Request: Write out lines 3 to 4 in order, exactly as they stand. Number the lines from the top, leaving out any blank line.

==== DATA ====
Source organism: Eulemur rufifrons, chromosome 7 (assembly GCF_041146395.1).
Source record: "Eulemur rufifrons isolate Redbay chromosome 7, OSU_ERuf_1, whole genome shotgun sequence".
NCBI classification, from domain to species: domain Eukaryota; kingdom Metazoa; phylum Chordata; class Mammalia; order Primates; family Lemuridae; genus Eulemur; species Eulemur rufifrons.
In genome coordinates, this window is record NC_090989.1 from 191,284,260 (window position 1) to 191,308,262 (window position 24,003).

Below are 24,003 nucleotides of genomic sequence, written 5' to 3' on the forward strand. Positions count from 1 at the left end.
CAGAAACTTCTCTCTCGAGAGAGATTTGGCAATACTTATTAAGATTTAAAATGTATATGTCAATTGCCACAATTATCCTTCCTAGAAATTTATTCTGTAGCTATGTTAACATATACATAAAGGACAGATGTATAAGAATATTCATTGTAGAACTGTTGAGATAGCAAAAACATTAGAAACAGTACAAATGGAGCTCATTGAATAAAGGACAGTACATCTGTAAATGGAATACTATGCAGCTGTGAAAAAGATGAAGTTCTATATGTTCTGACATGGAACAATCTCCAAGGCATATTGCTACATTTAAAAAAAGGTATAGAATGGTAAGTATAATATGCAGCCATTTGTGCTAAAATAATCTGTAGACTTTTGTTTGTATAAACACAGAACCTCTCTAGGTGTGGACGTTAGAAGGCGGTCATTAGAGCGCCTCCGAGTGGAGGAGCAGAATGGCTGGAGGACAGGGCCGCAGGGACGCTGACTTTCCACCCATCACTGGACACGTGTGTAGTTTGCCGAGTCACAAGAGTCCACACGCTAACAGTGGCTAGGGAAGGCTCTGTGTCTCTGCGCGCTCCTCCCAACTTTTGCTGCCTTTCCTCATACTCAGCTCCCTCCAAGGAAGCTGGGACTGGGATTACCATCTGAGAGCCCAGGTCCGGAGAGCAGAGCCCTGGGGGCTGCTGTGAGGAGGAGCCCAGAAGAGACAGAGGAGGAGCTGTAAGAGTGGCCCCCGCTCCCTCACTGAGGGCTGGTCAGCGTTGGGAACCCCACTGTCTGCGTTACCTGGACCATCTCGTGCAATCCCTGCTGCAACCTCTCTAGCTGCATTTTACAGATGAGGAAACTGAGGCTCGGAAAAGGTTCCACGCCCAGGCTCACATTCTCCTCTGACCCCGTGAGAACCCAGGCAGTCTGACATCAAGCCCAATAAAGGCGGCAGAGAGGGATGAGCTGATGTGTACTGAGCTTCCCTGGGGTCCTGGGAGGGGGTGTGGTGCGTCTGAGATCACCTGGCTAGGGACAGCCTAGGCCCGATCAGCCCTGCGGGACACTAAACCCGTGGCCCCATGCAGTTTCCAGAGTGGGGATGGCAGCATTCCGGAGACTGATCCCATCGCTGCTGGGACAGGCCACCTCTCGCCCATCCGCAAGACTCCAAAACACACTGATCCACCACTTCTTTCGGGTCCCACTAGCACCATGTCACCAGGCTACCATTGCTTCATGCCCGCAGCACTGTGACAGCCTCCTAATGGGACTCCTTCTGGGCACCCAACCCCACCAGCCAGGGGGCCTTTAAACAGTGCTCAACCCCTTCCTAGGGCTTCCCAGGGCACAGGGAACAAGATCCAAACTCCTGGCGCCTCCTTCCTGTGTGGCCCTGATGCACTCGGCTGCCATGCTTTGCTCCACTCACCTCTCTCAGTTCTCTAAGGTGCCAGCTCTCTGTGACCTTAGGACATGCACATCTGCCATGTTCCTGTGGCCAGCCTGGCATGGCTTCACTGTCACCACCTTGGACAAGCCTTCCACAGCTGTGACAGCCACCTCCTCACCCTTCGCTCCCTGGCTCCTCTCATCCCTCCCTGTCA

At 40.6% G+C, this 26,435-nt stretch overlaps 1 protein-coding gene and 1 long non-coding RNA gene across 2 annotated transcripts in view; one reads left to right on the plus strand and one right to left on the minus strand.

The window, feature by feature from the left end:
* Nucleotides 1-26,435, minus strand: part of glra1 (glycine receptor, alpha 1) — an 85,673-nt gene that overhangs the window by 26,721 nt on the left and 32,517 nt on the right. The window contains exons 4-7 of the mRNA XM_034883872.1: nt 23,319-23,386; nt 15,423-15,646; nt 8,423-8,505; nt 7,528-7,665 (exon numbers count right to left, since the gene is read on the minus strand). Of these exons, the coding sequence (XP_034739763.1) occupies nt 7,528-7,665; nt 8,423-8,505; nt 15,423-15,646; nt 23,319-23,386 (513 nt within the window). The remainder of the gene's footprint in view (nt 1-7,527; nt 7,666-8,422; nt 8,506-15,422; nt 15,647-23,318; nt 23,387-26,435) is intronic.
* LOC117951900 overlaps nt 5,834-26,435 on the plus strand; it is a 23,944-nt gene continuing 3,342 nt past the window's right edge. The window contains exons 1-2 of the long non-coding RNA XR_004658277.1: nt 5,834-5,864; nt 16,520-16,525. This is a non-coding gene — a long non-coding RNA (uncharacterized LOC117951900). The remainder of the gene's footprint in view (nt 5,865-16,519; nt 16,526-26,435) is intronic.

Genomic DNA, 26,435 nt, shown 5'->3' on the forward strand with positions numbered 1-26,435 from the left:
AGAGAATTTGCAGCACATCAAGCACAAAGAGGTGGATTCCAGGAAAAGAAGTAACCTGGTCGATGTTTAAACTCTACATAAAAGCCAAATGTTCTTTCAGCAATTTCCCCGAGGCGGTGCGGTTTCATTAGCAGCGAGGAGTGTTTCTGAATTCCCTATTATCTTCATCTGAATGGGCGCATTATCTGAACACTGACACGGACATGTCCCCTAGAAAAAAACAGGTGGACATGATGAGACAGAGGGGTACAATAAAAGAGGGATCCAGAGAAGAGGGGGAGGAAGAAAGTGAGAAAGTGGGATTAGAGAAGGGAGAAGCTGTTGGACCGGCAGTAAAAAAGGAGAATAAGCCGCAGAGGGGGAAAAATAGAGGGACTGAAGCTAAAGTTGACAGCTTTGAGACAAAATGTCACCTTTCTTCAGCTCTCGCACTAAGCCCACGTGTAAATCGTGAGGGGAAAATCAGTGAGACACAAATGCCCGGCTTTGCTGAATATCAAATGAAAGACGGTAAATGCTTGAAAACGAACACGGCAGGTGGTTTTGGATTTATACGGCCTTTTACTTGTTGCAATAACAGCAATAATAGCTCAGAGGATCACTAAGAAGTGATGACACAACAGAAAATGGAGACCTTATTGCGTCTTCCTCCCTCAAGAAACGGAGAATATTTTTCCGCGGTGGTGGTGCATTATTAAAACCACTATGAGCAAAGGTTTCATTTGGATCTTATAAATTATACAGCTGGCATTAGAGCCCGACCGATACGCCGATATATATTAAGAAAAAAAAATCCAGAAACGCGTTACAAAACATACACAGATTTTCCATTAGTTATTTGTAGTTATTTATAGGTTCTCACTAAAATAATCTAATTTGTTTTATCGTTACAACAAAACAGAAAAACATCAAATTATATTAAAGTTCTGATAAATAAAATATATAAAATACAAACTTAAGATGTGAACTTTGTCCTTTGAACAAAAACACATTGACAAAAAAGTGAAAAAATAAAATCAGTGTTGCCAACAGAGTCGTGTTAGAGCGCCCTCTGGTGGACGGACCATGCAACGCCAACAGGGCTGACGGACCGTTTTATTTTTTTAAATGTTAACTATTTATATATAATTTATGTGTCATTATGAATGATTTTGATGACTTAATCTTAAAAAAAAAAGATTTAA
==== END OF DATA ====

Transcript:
NCBI classification, from domain to species: domain Eukaryota; kingdom Metazoa; phylum Chordata; class Mammalia; order Primates; family Lemuridae; genus Eulemur; species Eulemur rufifrons.
In genome coordinates, this window is record NC_090989.1 from 191,284,260 (window position 1) to 191,308,262 (window position 24,003).